YSU men trying to follow Penguin women’s model

YOUNGSTOWN — One and done, it cannot happen. We’re not talking about a song relegated to a replay list on Sirius XM Radio. This is about a defensive mentality. It needs to be as habitual as me grabbing a coffee pod, plopping it my single-serve Keurig, add water and wait for the morning java to flow into my cream-colored mug.

Repetition makes it so, especially when you’re on the road in the Horizon League. Hollow buildings where the obsessive fan spews their pent-up rage in your direction, bouncing off the indoor facility and directed toward you, the visiting player. Unfamiliar, hostile territory. You need something to combat the disadvantage you’re facing.


Youngstown State University men’s basketball team harnessed that in the first half of Saturday’s 76-51 win at Milwaukee, limiting the Panthers to 14 first-half points, similar to first halves at Ohio State and Binghamton. Compound that with shooting more than 53 percent from 3-point range and the floor. That, my friends, is the 40-minute game YSU (5-12, 1-3 Horizon League) needed.

Getting Naz Bohannon, the team’s vocal leader on the floor, back from a health scare, is what the doctor ordered for these Penguins, still stinging from narrow losses against Green Bay, Oakland and Detroit. His intangibles and rebounding are vital to YSU’s success.

Calhoun sees the potential of this young team, which has one senior in Noe Anabir. Freshmen and sophomores are leading scorers for this YSU team trying to establish a winning culture in Youngstown.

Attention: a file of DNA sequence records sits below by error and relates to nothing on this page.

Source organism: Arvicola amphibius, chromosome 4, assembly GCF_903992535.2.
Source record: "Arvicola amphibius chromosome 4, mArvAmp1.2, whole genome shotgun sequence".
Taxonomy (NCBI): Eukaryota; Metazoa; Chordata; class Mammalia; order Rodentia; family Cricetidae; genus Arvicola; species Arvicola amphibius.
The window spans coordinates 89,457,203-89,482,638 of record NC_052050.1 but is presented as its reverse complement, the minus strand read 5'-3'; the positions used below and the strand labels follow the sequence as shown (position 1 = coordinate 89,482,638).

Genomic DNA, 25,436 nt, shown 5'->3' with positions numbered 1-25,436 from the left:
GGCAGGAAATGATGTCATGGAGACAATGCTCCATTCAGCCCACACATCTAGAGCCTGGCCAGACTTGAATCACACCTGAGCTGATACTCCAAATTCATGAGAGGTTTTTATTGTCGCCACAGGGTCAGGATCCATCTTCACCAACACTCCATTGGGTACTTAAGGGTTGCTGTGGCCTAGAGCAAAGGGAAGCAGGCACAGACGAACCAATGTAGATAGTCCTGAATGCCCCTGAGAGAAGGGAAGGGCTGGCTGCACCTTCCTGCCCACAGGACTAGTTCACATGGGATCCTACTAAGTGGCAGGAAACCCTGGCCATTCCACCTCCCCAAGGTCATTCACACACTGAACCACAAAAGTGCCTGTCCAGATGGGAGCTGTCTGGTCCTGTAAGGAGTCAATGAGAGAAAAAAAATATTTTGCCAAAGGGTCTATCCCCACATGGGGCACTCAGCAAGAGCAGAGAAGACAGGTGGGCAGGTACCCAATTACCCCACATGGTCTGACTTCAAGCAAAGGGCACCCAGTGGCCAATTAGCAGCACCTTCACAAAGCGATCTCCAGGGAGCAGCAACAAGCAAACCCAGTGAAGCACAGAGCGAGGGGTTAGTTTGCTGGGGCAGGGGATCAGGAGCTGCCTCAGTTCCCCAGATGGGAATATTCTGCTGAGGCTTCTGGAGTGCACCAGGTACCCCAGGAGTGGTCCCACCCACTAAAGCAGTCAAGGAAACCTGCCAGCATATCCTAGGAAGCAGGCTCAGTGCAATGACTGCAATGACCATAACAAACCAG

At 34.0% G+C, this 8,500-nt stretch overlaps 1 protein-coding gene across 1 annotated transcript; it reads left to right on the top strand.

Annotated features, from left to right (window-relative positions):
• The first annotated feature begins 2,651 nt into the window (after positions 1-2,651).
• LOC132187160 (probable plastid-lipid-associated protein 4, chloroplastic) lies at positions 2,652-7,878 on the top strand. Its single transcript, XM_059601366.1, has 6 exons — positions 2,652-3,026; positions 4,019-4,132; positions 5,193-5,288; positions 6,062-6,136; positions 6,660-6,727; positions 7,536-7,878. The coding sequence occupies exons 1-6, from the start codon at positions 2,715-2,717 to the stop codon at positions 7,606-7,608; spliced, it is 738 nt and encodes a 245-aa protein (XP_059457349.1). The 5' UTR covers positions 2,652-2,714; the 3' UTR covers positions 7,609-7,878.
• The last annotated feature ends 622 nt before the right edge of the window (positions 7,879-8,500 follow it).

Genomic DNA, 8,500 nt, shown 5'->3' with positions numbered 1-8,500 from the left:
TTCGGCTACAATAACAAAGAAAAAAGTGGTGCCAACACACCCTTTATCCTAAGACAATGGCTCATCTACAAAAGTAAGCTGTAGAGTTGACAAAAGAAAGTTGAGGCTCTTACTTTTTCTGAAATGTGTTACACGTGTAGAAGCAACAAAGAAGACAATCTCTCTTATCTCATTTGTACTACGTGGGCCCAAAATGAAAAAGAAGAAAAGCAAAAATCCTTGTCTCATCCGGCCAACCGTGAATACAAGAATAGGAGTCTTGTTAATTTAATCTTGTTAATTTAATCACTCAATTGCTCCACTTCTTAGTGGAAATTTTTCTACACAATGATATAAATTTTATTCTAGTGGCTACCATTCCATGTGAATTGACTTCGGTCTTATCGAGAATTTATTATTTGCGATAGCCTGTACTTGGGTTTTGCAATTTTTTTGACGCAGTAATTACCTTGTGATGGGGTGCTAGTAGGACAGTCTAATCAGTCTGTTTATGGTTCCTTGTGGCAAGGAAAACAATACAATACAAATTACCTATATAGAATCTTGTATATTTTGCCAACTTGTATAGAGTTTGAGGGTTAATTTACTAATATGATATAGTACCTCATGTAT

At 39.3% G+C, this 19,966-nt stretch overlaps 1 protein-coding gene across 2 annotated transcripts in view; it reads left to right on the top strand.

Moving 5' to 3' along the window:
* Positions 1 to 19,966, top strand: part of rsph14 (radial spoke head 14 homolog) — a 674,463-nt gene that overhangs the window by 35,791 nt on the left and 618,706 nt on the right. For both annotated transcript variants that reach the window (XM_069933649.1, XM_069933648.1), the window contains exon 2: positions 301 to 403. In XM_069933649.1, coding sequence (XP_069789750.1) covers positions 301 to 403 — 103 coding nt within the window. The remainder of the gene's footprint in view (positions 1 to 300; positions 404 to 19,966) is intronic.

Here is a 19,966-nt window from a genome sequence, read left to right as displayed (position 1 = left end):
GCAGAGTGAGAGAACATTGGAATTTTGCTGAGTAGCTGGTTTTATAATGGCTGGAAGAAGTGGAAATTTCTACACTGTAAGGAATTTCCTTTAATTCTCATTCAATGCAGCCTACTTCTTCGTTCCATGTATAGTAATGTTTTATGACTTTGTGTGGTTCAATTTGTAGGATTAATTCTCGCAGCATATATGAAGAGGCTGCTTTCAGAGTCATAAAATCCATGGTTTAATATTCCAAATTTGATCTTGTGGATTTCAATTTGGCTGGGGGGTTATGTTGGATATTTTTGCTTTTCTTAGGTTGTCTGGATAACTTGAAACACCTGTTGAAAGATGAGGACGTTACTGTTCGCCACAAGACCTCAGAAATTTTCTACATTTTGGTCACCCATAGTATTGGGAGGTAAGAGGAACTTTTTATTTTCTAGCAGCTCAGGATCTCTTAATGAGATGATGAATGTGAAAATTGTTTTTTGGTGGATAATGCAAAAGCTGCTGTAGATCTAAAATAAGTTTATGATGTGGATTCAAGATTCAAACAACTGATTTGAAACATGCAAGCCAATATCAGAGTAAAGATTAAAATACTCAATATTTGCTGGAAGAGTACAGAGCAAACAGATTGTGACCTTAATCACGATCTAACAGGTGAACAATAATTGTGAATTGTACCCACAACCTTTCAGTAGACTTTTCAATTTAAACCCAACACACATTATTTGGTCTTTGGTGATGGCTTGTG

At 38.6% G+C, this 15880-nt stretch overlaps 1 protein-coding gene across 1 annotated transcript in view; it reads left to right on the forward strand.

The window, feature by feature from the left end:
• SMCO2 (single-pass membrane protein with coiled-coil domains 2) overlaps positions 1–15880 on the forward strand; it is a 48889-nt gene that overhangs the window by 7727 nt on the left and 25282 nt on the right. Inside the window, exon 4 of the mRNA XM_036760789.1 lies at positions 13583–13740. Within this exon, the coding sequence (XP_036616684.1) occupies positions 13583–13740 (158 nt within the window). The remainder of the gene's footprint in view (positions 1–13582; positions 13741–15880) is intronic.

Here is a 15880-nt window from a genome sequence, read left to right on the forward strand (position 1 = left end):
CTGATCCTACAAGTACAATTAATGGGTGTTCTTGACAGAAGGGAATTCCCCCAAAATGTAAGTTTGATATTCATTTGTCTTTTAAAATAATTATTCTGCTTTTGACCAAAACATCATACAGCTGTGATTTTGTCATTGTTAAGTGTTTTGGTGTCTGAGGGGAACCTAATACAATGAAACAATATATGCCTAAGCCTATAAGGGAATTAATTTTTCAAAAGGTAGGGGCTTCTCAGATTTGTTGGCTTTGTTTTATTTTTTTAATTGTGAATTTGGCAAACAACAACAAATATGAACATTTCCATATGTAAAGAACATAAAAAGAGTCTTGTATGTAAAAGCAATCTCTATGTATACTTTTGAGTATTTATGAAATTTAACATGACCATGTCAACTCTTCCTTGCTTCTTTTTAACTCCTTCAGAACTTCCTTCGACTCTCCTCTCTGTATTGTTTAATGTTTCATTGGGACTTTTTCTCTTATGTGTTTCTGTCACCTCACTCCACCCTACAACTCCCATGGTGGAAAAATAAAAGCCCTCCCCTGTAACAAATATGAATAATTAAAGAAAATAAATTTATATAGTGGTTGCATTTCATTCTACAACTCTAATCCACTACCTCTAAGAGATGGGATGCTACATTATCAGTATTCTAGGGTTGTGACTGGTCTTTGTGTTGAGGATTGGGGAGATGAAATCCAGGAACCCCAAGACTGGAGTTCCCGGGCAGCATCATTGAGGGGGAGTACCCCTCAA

Penguins women’s coach John Barnes has emphasized defense in the six years he has been at the YSU helm, holding teams to 53.5 points this season. It’s a model Calhoun hopes his players adopt after giving up more than 76 points in the team’s first three Horizon League games.

“We have to learn how to win,” Calhoun said. “I think we did that on Saturday. That’s the biggest key to building a program. You look what coach Barnes has done. Those girls are rocking and rolling. They just beat a tremendous team here. When you see that team, you see that continuity. Those girls have been together.

“You see that swag that they have.”

Yeah, swag is something deterred in the YSU women’s side. It’s all business, never any bulletin-board material from this band of young women and coaches.

Satisfied with being 12-3 and atop the Horizon League with a 4-0 record? Never. Good is never enough for quality teams, which YSU faces today at Milwaukee and Saturday at the dominant force of the league for the past couple of decades –Green Bay. The Phoenix’s 7-8, 2-1 record should not fool you, neither should the 5-9, 0-3 mark of Milwaukee.

YSU hasn’t swept Green Bay since the 2013-14 season and has lost 12 straight to the Phoenix since Barnes’ first season. Milwaukee and YSU split the regular-season series in 2017-18 as both games were decided by a point.

This Penguins team takes nothing for granted.

“I think we have been a close-knit group since summer,” Barnes said. “We’ve grown each day, relied on each other, pushed each other to get better. I still think we have a long ways to go. I think we’re making steps every day. Happy to see how they’re gelling not only on the court, but off the court.”

The YSU men have cohesiveness as well, but they need consistency. Tonight’s game at UIC and Saturday at IUPUI are vital since these Penguins are still in contention for the top eight in the league, which make the Horizon League Tournament, the model the men and women follow. Seeds one through four host five through eight in the first round. From there, the semifinals and finals are at Little Caesar’s Arena in Detroit.

YSU hosts Wright State and Northern Kentucky after this two-game road swing. Nothing is a given for this Penguin men’s team, which is looking to make its climb out of ninth place in the Horizon League.

“It’s got to start with that defense,” Calhoun said.